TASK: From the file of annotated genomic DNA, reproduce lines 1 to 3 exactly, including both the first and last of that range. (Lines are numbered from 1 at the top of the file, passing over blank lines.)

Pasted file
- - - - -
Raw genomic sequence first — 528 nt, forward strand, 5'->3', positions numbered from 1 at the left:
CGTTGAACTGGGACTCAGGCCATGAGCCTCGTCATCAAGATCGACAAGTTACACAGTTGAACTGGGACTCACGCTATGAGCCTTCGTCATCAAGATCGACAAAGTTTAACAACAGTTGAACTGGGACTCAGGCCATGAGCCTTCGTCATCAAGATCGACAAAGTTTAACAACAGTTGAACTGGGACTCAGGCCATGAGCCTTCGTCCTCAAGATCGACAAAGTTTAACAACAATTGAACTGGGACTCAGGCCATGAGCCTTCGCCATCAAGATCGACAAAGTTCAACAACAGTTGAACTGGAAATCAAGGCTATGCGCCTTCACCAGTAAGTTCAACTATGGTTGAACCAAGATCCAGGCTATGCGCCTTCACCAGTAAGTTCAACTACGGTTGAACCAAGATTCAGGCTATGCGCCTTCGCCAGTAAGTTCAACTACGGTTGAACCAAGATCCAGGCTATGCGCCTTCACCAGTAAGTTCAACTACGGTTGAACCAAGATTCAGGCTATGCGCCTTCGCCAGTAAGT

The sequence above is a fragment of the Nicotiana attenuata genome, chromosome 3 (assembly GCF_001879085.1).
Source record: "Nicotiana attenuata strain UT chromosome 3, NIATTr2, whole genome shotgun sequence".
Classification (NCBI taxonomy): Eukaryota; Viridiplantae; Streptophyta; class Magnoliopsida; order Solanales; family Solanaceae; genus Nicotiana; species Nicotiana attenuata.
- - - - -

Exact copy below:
Raw genomic sequence first — 528 nt, forward strand, 5'->3', positions numbered from 1 at the left:
CGTTGAACTGGGACTCAGGCCATGAGCCTCGTCATCAAGATCGACAAGTTACACAGTTGAACTGGGACTCACGCTATGAGCCTTCGTCATCAAGATCGACAAAGTTTAACAACAGTTGAACTGGGACTCAGGCCATGAGCCTTCGTCATCAAGATCGACAAAGTTTAACAACAGTTGAACTGGGACTCAGGCCATGAGCCTTCGTCCTCAAGATCGACAAAGTTTAACAACAATTGAACTGGGACTCAGGCCATGAGCCTTCGCCATCAAGATCGACAAAGTTCAACAACAGTTGAACTGGAAATCAAGGCTATGCGCCTTCACCAGTAAGTTCAACTATGGTTGAACCAAGATCCAGGCTATGCGCCTTCACCAGTAAGTTCAACTACGGTTGAACCAAGATTCAGGCTATGCGCCTTCGCCAGTAAGTTCAACTACGGTTGAACCAAGATCCAGGCTATGCGCCTTCACCAGTAAGTTCAACTACGGTTGAACCAAGATTCAGGCTATGCGCCTTCGCCAGTAAGT

The sequence above is a fragment of the Nicotiana attenuata genome, chromosome 3 (assembly GCF_001879085.1).